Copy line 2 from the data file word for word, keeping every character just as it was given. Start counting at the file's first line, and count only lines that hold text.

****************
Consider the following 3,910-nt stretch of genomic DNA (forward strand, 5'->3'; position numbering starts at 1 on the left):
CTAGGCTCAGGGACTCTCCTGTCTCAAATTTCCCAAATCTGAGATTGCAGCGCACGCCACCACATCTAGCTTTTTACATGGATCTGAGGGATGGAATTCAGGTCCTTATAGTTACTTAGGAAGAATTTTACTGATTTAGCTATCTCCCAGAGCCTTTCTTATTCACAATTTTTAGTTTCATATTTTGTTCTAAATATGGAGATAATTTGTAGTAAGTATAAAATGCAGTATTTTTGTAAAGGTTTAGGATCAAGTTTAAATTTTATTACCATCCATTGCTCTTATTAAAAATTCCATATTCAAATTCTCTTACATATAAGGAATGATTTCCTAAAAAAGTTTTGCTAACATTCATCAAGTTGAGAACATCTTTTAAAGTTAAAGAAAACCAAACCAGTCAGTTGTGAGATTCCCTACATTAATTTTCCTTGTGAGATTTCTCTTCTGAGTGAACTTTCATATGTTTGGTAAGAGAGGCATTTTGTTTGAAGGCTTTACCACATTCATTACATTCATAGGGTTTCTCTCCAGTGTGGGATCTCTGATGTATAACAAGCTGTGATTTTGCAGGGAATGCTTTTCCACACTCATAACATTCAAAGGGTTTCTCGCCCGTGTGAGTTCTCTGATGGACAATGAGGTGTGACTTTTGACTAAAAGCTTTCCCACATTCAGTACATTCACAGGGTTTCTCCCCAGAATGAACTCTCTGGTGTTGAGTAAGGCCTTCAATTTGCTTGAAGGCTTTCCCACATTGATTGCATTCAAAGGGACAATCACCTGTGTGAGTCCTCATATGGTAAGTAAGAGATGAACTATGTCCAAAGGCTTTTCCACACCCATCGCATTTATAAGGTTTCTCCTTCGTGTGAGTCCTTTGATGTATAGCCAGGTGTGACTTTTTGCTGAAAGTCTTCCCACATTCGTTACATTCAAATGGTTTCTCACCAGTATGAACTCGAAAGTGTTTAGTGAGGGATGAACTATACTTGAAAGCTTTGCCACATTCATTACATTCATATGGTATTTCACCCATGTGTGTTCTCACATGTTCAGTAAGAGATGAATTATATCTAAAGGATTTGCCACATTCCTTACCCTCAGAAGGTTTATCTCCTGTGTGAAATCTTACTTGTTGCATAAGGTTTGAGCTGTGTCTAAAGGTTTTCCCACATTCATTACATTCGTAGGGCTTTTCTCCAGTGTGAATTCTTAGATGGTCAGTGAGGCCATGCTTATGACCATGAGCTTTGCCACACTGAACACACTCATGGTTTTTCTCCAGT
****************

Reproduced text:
CTAGGCTCAGGGACTCTCCTGTCTCAAATTTCCCAAATCTGAGATTGCAGCGCACGCCACCACATCTAGCTTTTTACATGGATCTGAGGGATGGAATTCAGGTCCTTATAGTTACTTAGGAAGAATTTTACTGATTTAGCTATCTCCCAGAGCCTTTCTTATTCACAATTTTTAGTTTCATATTTTGTTCTAAATATGGAGATAATTTGTAGTAAGTATAAAATGCAGTATTTTTGTAAAGGTTTAGGATCAAGTTTAAATTTTATTACCATCCATTGCTCTTATTAAAAATTCCATATTCAAATTCTCTTACATATAAGGAATGATTTCCTAAAAAAGTTTTGCTAACATTCATCAAGTTGAGAACATCTTTTAAAGTTAAAGAAAACCAAACCAGTCAGTTGTGAGATTCCCTACATTAATTTTCCTTGTGAGATTTCTCTTCTGAGTGAACTTTCATATGTTTGGTAAGAGAGGCATTTTGTTTGAAGGCTTTACCACATTCATTACATTCATAGGGTTTCTCTCCAGTGTGGGATCTCTGATGTATAACAAGCTGTGATTTTGCAGGGAATGCTTTTCCACACTCATAACATTCAAAGGGTTTCTCGCCCGTGTGAGTTCTCTGATGGACAATGAGGTGTGACTTTTGACTAAAAGCTTTCCCACATTCAGTACATTCACAGGGTTTCTCCCCAGAATGAACTCTCTGGTGTTGAGTAAGGCCTTCAATTTGCTTGAAGGCTTTCCCACATTGATTGCATTCAAAGGGACAATCACCTGTGTGAGTCCTCATATGGTAAGTAAGAGATGAACTATGTCCAAAGGCTTTTCCACACCCATCGCATTTATAAGGTTTCTCCTTCGTGTGAGTCCTTTGATGTATAGCCAGGTGTGACTTTTTGCTGAAAGTCTTCCCACATTCGTTACATTCAAATGGTTTCTCACCAGTATGAACTCGAAAGTGTTTAGTGAGGGATGAACTATACTTGAAAGCTTTGCCACATTCATTACATTCATATGGTATTTCACCCATGTGTGTTCTCACATGTTCAGTAAGAGATGAATTATATCTAAAGGATTTGCCACATTCCTTACCCTCAGAAGGTTTATCTCCTGTGTGAAATCTTACTTGTTGCATAAGGTTTGAGCTGTGTCTAAAGGTTTTCCCACATTCATTACATTCGTAGGGCTTTTCTCCAGTGTGAATTCTTAGATGGTCAGTGAGGCCATGCTTATGACCATGAGCTTTGCCACACTGAACACACTCATGGTTTTTCTCCAGT